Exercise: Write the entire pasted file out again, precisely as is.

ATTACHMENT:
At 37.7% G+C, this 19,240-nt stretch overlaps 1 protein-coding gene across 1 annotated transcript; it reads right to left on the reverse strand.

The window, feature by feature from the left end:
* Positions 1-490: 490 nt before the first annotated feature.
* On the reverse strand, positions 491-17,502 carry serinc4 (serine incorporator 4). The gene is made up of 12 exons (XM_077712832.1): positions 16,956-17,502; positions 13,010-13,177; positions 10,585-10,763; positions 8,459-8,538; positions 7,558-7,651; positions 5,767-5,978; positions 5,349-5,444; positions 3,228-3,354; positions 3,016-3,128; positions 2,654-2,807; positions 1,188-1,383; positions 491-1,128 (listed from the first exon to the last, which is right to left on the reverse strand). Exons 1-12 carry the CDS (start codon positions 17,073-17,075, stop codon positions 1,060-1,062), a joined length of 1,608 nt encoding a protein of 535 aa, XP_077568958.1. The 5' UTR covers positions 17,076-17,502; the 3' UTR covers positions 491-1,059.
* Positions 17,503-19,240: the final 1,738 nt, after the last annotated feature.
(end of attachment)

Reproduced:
At 37.7% G+C, this 19,240-nt stretch overlaps 1 protein-coding gene across 1 annotated transcript; it reads right to left on the reverse strand.

The window, feature by feature from the left end:
* Positions 1-490: 490 nt before the first annotated feature.
* On the reverse strand, positions 491-17,502 carry serinc4 (serine incorporator 4). The gene is made up of 12 exons (XM_077712832.1): positions 16,956-17,502; positions 13,010-13,177; positions 10,585-10,763; positions 8,459-8,538; positions 7,558-7,651; positions 5,767-5,978; positions 5,349-5,444; positions 3,228-3,354; positions 3,016-3,128; positions 2,654-2,807; positions 1,188-1,383; positions 491-1,128 (listed from the first exon to the last, which is right to left on the reverse strand). Exons 1-12 carry the CDS (start codon positions 17,073-17,075, stop codon positions 1,060-1,062), a joined length of 1,608 nt encoding a protein of 535 aa, XP_077568958.1. The 5' UTR covers positions 17,076-17,502; the 3' UTR covers positions 491-1,059.
* Positions 17,503-19,240: the final 1,738 nt, after the last annotated feature.